As restaurants reopen to an uncertain future in the shadow of coronavirus—with limited capacity and stringent restrictions—bright spots continue to surface. While some operators see light at the end of the tunnel, others have prospered at the height of the pandemic.
Take the limited service Italian restaurant chain Fazoli’s, which just reported its highest-grossing May in company history. In mid-March, as many operators struggled to mitigate plummeting revenue from dining rooms closing and customers retreating into quarantine, Fazoli’s fate looked no different than that of countless other chains. Up 3% in March, the chain’s sales went into a precipitous decline in a matter of weeks.1
But as others scrambled to serve up alternate sources of revenue that could help their units at least tread water rather than go under, Fazoli’s found its secret sauce for generating sales and quickly rebounded.
Bundling meals, speeding up cook times and streamlining drive-thru service turned out to be a robust recipe for success. The chain’s Super Family Meal—a large pepperoni or cheese pizza, two buckets of pasta, 16 breadsticks and a gallon of iced tea or lemonade—hit the spot for quarantined families hungry for budget-friendly meal options.
By the third week of April, business was up 6%. Profit was four times greater than forecast for the month, and sales rose 7.3% in May.1 The chain sells thousands of Super Family Meals daily, according to Carl Howard, the chain’s CEO, who says sales have spiked 13.1% over two years.1
“I think our focus on family meal values and bundles at a really great price, and our ability to move people through the drive-thru, and the fact that we have this different, unique product really paid off for us,” Howard said.1
Dunkin', Delivery, and Dine-In: What's Brewing?
Fazoli’s stands out as an operation that not only survived but thrived during the pandemic. Others may have been less fortunate, but the restaurant industry can be cautiously optimistic as America reopens. To accommodate pent-up demand and reset the table for a surge of customers, restaurants added 1.2 million jobs in May, to reach a total of 8.7 million—a 16.5% increase.2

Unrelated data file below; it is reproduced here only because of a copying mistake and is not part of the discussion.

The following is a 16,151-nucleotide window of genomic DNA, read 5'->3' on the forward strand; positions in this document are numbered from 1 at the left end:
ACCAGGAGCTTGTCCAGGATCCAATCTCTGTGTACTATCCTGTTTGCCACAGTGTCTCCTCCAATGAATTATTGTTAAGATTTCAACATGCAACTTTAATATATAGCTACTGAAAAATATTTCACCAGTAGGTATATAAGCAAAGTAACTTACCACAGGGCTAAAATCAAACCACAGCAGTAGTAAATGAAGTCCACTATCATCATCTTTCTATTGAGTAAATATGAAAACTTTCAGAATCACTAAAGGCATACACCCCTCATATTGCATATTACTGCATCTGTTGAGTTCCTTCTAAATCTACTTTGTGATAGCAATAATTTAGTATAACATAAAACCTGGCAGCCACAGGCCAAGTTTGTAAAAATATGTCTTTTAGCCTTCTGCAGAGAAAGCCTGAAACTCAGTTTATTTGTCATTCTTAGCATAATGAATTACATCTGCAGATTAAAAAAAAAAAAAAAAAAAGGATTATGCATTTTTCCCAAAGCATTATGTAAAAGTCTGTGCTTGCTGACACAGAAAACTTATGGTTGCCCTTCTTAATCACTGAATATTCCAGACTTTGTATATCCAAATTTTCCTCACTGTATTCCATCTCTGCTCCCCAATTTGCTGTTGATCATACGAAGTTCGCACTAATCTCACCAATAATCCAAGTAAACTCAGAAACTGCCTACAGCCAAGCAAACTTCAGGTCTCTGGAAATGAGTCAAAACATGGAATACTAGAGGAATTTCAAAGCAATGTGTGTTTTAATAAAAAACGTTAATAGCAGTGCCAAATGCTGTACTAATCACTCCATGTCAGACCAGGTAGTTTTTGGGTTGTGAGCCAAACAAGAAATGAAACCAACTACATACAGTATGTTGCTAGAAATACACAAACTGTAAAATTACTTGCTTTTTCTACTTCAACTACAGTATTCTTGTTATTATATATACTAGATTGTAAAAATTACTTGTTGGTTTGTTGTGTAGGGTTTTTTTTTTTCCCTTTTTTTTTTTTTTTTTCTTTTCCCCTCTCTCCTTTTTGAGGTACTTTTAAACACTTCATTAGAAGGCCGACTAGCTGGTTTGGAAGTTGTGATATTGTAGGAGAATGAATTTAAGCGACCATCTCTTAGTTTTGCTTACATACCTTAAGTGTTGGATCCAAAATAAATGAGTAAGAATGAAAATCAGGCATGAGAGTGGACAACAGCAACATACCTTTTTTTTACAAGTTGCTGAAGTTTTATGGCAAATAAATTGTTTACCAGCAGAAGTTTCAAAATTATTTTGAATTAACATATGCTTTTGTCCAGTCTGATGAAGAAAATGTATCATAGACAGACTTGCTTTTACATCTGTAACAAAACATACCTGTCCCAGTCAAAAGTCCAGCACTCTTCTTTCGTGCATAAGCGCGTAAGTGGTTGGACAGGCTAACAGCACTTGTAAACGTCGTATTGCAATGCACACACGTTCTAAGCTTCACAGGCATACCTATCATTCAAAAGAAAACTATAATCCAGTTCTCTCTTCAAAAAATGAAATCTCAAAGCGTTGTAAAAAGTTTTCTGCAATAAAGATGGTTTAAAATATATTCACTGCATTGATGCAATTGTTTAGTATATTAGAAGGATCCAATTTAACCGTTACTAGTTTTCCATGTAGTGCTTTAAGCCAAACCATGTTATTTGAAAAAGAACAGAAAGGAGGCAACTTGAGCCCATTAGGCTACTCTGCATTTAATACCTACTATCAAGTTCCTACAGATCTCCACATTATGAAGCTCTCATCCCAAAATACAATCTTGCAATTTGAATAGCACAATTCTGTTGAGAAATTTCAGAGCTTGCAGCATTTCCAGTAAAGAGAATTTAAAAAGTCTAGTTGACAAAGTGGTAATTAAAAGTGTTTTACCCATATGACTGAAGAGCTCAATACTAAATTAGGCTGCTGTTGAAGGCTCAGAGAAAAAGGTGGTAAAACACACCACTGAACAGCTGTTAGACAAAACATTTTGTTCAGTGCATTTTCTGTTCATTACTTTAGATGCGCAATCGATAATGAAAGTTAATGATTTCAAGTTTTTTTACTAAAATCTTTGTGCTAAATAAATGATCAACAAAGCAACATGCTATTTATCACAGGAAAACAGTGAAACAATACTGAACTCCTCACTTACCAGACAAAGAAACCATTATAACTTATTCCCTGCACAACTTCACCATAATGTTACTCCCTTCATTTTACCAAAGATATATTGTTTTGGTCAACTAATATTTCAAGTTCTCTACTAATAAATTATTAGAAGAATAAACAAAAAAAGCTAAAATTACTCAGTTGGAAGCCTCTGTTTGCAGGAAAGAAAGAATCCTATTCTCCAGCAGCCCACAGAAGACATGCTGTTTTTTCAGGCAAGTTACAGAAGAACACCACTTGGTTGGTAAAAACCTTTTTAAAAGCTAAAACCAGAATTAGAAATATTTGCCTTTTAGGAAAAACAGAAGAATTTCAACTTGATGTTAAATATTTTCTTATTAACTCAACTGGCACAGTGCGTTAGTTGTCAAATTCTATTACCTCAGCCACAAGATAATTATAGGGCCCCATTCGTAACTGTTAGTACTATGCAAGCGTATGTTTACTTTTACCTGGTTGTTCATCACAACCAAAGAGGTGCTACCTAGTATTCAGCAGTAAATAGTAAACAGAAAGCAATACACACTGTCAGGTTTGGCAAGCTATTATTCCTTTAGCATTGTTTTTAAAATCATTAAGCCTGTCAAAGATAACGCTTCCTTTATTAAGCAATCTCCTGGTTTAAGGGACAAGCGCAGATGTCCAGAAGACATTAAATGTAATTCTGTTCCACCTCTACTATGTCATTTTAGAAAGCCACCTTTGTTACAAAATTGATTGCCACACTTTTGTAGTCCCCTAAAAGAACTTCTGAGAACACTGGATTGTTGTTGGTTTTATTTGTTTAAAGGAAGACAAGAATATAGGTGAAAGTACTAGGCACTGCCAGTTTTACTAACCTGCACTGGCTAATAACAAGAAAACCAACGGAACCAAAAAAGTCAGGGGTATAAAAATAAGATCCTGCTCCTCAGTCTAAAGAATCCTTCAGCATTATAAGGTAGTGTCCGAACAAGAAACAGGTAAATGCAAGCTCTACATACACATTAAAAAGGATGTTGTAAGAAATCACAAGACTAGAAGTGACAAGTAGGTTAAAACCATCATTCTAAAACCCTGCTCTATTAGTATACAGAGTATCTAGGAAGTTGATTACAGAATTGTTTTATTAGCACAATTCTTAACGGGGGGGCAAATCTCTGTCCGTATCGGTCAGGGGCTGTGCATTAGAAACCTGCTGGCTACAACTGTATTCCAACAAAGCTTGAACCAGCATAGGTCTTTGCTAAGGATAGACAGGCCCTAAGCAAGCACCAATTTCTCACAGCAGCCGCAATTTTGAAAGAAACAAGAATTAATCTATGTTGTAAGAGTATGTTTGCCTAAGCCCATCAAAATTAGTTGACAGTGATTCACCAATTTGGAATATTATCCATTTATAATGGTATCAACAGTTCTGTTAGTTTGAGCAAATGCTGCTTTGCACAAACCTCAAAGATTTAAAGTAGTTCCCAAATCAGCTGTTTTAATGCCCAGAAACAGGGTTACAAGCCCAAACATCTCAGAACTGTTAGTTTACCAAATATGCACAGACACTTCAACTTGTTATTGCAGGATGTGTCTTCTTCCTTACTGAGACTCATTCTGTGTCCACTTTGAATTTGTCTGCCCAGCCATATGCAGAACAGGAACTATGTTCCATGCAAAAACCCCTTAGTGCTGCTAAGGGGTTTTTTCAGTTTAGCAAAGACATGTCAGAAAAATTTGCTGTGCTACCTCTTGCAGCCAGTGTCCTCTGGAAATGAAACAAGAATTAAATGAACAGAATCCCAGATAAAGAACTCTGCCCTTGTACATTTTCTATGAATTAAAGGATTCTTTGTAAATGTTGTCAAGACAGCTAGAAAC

Job openings perked up to such an extent at Dunkin’, the coffee chain launched an ambitious national marketing campaign to help fill 25,000 new positions at its stores across America. The brand’s first-ever recruitment advertising blitz underscores Dunkin’s confidence and commitment as the economy reemerges from the outbreak.
As Stephanie Lilak, the chain’s senior vice president and chief human resources officer, said in a news release: “Dunkin’ is committed to keeping America running and working. We are proud to support our franchisees who offer much-needed job opportunities, in a welcoming environment where people can feel appreciated and rewarded for serving both customers and their communities during this critical time.”2
More job openings aren't the only noteworthy positive for the industry. Even during the lockdown, demand for delivery was high and resulted in increased sales through third-party delivery services. In April, those sales were more than double what they had been for the same time last year.3
In-house delivery options also helped drive sales. According to the National Restaurant Association, 3% of its restaurant members in the quick serve and fast casual segments reworked their menus and leveraged digital technology to enable direct sales to consumers, which boosted sales in April.3
A mix of off-premises momentum gained during the outbreak and the gradual reintroduction of on-premises dining could help spur recovery.
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1 Thorn, Bret, “In the kitchen with Bret Thorn: Carl Howard, CEO of Fazioli’s, discusses how the chain has thrived during the coronavirus pandemic,” Nation’s Restaurant News, June 11, 2020
2 Tyko, Kelly, “Looking for a job? Dunkin’ announces it is hiring 25,000 new employees as America reopens,” USA Today, June 8, 2020
3 Forgrieve, Janet, What’s next for third-party delivery services? SmartBrief, June 8, 2020